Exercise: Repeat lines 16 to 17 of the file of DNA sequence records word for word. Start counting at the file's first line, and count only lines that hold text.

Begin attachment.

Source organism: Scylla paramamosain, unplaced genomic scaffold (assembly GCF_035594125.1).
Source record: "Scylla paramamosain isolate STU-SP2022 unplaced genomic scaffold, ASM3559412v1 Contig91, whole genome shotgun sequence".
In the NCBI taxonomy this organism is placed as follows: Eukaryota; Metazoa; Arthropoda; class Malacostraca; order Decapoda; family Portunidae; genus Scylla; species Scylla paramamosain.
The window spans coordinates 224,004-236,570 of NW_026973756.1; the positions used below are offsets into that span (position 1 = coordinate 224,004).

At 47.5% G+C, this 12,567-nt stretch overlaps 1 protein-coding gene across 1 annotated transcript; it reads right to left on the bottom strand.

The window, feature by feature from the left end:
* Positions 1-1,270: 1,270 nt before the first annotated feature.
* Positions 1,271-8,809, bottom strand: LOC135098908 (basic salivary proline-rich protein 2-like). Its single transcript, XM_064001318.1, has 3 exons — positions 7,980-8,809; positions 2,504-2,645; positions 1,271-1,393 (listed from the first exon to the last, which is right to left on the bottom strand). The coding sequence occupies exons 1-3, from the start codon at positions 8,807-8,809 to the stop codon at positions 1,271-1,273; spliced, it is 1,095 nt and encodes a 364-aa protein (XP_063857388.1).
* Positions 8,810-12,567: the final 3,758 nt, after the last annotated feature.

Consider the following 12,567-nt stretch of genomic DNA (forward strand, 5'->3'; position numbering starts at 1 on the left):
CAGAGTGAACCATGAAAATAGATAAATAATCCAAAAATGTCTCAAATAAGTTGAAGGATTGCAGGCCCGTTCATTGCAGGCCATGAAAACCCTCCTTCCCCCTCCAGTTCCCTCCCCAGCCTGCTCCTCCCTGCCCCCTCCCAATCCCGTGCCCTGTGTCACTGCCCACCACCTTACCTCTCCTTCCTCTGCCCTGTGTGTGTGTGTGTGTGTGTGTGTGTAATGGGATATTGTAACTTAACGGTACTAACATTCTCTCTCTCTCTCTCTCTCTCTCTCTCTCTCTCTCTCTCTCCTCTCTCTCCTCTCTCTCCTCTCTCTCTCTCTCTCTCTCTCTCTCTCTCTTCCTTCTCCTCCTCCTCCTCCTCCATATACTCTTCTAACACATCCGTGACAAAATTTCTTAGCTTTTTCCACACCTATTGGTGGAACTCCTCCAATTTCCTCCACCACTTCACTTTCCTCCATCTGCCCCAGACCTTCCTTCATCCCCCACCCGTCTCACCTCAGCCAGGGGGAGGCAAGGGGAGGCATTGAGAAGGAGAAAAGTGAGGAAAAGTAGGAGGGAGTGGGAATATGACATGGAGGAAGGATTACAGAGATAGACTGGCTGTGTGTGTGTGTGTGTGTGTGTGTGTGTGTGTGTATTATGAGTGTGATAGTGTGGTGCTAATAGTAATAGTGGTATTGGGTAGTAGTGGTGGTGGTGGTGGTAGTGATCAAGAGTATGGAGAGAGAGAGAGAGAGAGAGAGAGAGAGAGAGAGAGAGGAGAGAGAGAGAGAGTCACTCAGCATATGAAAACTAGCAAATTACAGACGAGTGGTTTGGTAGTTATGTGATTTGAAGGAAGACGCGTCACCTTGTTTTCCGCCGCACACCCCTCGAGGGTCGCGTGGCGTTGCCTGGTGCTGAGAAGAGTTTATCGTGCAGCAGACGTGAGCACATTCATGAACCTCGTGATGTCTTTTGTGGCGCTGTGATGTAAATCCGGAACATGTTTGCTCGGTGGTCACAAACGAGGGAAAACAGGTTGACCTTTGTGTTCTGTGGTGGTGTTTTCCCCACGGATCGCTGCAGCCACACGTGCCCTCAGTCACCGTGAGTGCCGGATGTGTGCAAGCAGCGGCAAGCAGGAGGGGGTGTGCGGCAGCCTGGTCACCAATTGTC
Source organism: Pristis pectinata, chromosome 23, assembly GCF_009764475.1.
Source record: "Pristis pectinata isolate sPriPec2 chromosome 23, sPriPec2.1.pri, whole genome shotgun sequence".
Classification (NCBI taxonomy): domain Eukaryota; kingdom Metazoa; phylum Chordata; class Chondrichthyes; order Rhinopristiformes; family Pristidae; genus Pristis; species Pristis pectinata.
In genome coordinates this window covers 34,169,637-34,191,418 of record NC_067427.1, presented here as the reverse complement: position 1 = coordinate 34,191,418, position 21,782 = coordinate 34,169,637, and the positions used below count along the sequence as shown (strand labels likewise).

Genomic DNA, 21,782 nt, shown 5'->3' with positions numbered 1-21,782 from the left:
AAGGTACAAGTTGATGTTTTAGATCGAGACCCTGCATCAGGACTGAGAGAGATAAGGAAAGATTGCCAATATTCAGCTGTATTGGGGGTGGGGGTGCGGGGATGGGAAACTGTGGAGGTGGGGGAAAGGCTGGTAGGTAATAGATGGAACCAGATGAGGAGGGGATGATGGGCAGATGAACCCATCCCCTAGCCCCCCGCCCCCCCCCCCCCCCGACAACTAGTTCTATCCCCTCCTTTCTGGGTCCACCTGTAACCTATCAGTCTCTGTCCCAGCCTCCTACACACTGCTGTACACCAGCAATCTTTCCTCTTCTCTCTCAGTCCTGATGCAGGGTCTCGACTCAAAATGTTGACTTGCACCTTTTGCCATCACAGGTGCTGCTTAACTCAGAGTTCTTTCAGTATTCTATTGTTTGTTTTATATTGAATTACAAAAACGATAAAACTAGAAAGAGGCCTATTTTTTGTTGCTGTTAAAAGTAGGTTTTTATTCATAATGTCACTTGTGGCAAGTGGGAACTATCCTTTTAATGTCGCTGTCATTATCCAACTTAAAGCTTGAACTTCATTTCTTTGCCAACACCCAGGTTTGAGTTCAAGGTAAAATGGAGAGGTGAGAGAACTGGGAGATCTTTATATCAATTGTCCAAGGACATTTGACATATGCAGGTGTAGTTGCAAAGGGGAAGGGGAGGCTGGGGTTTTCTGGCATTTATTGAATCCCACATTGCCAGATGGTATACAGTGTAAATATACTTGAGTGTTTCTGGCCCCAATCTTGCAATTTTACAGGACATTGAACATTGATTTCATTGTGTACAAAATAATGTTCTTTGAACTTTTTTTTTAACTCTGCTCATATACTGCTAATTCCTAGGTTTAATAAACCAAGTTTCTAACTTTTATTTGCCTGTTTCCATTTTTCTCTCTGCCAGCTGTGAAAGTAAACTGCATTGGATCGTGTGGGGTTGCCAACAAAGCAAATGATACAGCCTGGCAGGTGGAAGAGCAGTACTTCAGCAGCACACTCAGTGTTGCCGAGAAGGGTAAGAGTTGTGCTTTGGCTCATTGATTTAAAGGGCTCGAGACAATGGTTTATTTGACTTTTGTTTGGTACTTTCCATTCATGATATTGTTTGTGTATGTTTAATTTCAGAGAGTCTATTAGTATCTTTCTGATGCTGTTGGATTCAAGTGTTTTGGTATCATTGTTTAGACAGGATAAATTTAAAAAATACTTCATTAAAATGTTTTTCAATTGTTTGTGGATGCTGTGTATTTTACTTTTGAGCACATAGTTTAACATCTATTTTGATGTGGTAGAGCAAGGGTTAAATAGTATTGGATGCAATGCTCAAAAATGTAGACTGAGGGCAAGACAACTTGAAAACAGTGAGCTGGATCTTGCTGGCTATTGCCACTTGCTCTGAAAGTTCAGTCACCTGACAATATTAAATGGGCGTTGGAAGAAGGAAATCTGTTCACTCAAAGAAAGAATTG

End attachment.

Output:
Genomic DNA, 21,782 nt, shown 5'->3' with positions numbered 1-21,782 from the left:
AAGGTACAAGTTGATGTTTTAGATCGAGACCCTGCATCAGGACTGAGAGAGATAAGGAAAGATTGCCAATATTCAGCTGTATTGGGGGTGGGGGTGCGGGGATGGGAAACTGTGGAGGTGGGGGAAAGGCTGGTAGGTAATAGATGGAACCAGATGAGGAGGGGATGATGGGCAGATGAACCCATCCCCTAGCCCCCCGCCCCCCCCCCCCCCCGACAACTAGTTCTATCCCCTCCTTTCTGGGTCCACCTGTAACCTATCAGTCTCTGTCCCAGCCTCCTACACACTGCTGTACACCAGCAATCTTTCCTCTTCTCTCTCAGTCCTGATGCAGGGTCTCGACTCAAAATGTTGACTTGCACCTTTTGCCATCACAGGTGCTGCTTAACTCAGAGTTCTTTCAGTATTCTATTGTTTGTTTTATATTGAATTACAAAAACGATAAAACTAGAAAGAGGCCTATTTTTTGTTGCTGTTAAAAGTAGGTTTTTATTCATAATGTCACTTGTGGCAAGTGGGAACTATCCTTTTAATGTCGCTGTCATTATCCAACTTAAAGCTTGAACTTCATTTCTTTGCCAACACCCAGGTTTGAGTTCAAGGTAAAATGGAGAGGTGAGAGAACTGGGAGATCTTTATATCAATTGTCCAAGGACATTTGACATATGCAGGTGTAGTTGCAAAGGGGAAGGGGAGGCTGGGGTTTTCTGGCATTTATTGAATCCCACATTGCCAGATGGTATACAGTGTAAATATACTTGAGTGTTTCTGGCCCCAATCTTGCAATTTTACAGGACATTGAACATTGATTTCATTGTGTACAAAATAATGTTCTTTGAACTTTTTTTTTAACTCTGCTCATATACTGCTAATTCCTAGGTTTAATAAACCAAGTTTCTAACTTTTATTTGCCTGTTTCCATTTTTCTCTCTGCCAGCTGTGAAAGTAAACTGCATTGGATCGTGTGGGGTTGCCAACAAAGCAAATGATACAGCCTGGCAGGTGGAAGAGCAGTACTTCAGCAGCACACTCAGTGTTGCCGAGAAGGGTAAGAGTTGTGCTTTGGCTCATTGATTTAAAGGGCTCGAGACAATGGTTTATTTGACTTTTGTTTGGTACTTTCCATTCATGATATTGTTTGTGTATGTTTAATTTCAGAGAGTCTATTAGTATCTTTCTGATGCTGTTGGATTCAAGTGTTTTGGTATCATTGTTTAGACAGGATAAATTTAAAAAATACTTCATTAAAATGTTTTTCAATTGTTTGTGGATGCTGTGTATTTTACTTTTGAGCACATAGTTTAACATCTATTTTGATGTGGTAGAGCAAGGGTTAAATAGTATTGGATGCAATGCTCAAAAATGTAGACTGAGGGCAAGACAACTTGAAAACAGTGAGCTGGATCTTGCTGGCTATTGCCACTTGCTCTGAAAGTTCAGTCACCTGACAATATTAAATGGGCGTTGGAAGAAGGAAATCTGTTCACTCAAAGAAAGAATTG